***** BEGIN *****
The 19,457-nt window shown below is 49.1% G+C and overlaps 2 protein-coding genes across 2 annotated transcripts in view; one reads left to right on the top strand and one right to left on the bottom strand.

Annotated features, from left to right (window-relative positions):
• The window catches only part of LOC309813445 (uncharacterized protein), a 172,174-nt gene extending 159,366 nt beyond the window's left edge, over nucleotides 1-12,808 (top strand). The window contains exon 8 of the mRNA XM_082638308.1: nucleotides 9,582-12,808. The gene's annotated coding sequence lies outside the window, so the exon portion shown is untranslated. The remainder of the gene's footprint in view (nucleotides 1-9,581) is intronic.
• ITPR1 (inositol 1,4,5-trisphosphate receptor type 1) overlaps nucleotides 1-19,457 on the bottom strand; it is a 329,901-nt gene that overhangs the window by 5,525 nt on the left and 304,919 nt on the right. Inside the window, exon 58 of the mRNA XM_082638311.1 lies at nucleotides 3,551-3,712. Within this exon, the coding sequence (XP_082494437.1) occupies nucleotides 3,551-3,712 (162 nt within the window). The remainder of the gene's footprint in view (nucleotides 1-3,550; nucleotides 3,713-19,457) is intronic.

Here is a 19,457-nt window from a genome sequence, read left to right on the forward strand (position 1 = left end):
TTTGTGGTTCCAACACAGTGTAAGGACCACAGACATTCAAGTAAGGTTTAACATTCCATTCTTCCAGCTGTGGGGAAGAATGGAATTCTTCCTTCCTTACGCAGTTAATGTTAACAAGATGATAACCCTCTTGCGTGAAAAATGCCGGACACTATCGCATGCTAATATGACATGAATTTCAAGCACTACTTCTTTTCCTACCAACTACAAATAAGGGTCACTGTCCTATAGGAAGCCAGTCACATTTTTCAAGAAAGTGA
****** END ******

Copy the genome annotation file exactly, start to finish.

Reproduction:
The 19,457-nt window shown below is 49.1% G+C and overlaps 2 protein-coding genes across 2 annotated transcripts in view; one reads left to right on the top strand and one right to left on the bottom strand.

Annotated features, from left to right (window-relative positions):
• The window catches only part of LOC309813445 (uncharacterized protein), a 172,174-nt gene extending 159,366 nt beyond the window's left edge, over nucleotides 1-12,808 (top strand). The window contains exon 8 of the mRNA XM_082638308.1: nucleotides 9,582-12,808. The gene's annotated coding sequence lies outside the window, so the exon portion shown is untranslated. The remainder of the gene's footprint in view (nucleotides 1-9,581) is intronic.
• ITPR1 (inositol 1,4,5-trisphosphate receptor type 1) overlaps nucleotides 1-19,457 on the bottom strand; it is a 329,901-nt gene that overhangs the window by 5,525 nt on the left and 304,919 nt on the right. Inside the window, exon 58 of the mRNA XM_082638311.1 lies at nucleotides 3,551-3,712. Within this exon, the coding sequence (XP_082494437.1) occupies nucleotides 3,551-3,712 (162 nt within the window). The remainder of the gene's footprint in view (nucleotides 1-3,550; nucleotides 3,713-19,457) is intronic.

Here is a 19,457-nt window from a genome sequence, read left to right on the forward strand (position 1 = left end):
TTTGTGGTTCCAACACAGTGTAAGGACCACAGACATTCAAGTAAGGTTTAACATTCCATTCTTCCAGCTGTGGGGAAGAATGGAATTCTTCCTTCCTTACGCAGTTAATGTTAACAAGATGATAACCCTCTTGCGTGAAAAATGCCGGACACTATCGCATGCTAATATGACATGAATTTCAAGCACTACTTCTTTTCCTACCAACTACAAATAAGGGTCACTGTCCTATAGGAAGCCAGTCACATTTTTCAAGAAAGTGA